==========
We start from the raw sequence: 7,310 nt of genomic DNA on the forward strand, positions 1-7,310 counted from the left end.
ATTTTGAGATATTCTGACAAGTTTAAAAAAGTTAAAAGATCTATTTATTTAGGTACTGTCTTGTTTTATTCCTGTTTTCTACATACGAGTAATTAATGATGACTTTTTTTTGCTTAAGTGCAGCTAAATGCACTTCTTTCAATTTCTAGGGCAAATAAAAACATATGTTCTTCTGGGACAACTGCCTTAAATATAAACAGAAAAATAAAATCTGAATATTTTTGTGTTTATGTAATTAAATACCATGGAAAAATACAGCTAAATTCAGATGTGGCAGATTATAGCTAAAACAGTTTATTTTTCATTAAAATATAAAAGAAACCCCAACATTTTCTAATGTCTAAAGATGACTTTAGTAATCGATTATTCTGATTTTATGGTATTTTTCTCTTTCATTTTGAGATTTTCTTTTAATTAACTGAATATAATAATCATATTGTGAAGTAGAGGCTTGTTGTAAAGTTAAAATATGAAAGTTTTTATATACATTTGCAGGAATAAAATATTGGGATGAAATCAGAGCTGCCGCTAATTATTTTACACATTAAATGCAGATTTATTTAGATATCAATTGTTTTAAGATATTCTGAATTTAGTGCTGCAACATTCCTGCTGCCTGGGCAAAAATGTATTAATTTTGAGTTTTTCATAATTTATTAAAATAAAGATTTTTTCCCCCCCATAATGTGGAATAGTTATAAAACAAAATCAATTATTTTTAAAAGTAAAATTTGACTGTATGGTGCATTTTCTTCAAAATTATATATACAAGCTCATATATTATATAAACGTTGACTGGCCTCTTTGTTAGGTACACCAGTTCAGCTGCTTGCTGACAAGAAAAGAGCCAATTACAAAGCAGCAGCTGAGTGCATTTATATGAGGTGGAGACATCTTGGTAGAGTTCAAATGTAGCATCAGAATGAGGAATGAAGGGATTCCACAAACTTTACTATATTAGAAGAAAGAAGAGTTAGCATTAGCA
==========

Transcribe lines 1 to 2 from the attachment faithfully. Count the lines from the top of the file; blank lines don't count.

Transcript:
We start from the raw sequence: 7,310 nt of genomic DNA on the forward strand, positions 1-7,310 counted from the left end.
ATTTTGAGATATTCTGACAAGTTTAAAAAAGTTAAAAGATCTATTTATTTAGGTACTGTCTTGTTTTATTCCTGTTTTCTACATACGAGTAATTAATGATGACTTTTTTTTGCTTAAGTGCAGCTAAATGCACTTCTTTCAATTTCTAGGGCAAATAAAAACATATGTTCTTCTGGGACAACTGCCTTAAATATAAACAGAAAAATAAAATCTGAATATTTTTGTGTTTATGTAATTAAATACCATGGAAAAATACAGCTAAATTCAGATGTGGCAGATTATAGCTAAAACAGTTTATTTTTCATTAAAATATAAAAGAAACCCCAACATTTTCTAATGTCTAAAGATGACTTTAGTAATCGATTATTCTGATTTTATGGTATTTTTCTCTTTCATTTTGAGATTTTCTTTTAATTAACTGAATATAATAATCATATTGTGAAGTAGAGGCTTGTTGTAAAGTTAAAATATGAAAGTTTTTATATACATTTGCAGGAATAAAATATTGGGATGAAATCAGAGCTGCCGCTAATTATTTTACACATTAAATGCAGATTTATTTAGATATCAATTGTTTTAAGATATTCTGAATTTAGTGCTGCAACATTCCTGCTGCCTGGGCAAAAATGTATTAATTTTGAGTTTTTCATAATTTATTAAAATAAAGATTTTTTCCCCCCCATAATGTGGAATAGTTATAAAACAAAATCAATTATTTTTAAAAGTAAAATTTGACTGTATGGTGCATTTTCTTCAAAATTATATATACAAGCTCATATATTATATAAACGTTGACTGGCCTCTTTGTTAGGTACACCAGTTCAGCTGCTTGCTGACAAGAAAAGAGCCAATTACAAAGCAGCAGCTGAGTGCATTTATATGAGGTGGAGACATCTTGGTAGAGTTCAAATGTAGCATCAGAATGAGGAATGAAGGGATTCCACAAACTTTACTATATTAGAAGAAAGAAGAGTTAGCATTAGCA